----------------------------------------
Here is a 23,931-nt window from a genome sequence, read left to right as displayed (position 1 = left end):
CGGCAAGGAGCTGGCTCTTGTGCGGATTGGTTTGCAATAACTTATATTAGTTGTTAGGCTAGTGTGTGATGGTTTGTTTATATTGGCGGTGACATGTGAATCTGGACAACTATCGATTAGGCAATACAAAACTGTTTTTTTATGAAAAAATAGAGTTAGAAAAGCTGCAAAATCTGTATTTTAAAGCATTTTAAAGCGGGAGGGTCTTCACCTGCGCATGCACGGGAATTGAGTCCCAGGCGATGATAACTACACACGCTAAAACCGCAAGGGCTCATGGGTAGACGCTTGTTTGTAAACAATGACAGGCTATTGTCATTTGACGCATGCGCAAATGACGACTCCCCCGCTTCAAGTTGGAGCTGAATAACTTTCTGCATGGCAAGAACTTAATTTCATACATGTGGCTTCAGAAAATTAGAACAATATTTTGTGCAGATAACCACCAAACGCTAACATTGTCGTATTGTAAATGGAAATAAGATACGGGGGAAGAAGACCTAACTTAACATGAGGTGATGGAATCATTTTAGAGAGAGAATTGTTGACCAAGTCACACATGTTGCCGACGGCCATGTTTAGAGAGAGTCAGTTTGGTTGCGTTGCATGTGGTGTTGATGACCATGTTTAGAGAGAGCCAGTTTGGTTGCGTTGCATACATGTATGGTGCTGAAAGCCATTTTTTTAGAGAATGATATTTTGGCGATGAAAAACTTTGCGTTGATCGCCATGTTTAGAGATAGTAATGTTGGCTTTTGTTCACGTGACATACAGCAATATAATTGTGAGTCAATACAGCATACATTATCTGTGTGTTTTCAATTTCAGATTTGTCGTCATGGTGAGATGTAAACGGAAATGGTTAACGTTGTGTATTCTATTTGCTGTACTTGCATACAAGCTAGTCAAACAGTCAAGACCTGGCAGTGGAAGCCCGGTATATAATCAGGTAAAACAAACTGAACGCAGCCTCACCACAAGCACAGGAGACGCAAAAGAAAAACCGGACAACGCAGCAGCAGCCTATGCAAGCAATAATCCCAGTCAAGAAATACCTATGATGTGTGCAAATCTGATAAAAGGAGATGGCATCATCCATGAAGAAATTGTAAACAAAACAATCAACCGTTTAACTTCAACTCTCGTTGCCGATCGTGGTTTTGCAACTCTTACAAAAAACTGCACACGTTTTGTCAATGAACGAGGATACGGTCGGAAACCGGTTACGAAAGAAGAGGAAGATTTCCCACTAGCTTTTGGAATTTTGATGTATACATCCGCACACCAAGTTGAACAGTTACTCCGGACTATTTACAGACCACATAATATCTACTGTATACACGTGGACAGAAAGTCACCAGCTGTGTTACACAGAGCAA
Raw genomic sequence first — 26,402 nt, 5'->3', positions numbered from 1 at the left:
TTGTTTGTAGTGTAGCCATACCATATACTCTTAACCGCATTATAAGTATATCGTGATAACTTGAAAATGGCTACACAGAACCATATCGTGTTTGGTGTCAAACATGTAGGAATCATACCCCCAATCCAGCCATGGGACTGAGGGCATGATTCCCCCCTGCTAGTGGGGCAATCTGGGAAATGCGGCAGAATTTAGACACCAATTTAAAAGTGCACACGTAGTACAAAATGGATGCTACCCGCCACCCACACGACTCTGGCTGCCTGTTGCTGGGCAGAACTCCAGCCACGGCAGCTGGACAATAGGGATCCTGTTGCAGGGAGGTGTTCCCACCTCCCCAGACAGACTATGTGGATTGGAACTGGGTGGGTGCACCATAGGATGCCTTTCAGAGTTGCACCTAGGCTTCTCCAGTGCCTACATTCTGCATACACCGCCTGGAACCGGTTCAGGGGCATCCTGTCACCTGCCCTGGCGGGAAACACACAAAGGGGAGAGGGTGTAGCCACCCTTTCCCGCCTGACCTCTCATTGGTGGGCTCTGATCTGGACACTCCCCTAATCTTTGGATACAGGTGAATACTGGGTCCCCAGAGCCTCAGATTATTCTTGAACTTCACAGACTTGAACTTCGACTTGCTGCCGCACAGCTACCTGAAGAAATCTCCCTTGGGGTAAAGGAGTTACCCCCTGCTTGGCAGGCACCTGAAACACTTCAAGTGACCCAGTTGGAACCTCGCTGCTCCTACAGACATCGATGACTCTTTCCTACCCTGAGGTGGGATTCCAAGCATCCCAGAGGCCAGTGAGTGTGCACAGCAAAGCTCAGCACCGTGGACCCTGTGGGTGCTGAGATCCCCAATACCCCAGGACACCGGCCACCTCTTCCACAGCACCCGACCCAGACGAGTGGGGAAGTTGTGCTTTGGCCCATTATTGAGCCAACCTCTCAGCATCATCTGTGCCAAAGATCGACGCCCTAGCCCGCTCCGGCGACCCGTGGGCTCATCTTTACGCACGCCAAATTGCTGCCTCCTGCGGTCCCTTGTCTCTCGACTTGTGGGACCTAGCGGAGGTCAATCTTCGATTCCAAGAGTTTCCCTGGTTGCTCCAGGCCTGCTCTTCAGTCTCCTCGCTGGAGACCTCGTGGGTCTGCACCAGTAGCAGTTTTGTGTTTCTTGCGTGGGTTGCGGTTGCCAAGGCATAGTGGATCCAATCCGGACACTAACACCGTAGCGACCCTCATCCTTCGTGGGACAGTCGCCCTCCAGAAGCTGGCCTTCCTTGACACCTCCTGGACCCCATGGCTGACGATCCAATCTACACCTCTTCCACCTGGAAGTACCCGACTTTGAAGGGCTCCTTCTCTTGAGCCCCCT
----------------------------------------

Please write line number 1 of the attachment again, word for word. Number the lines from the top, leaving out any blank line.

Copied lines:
Here is a 23,931-nt window from a genome sequence, read left to right as displayed (position 1 = left end):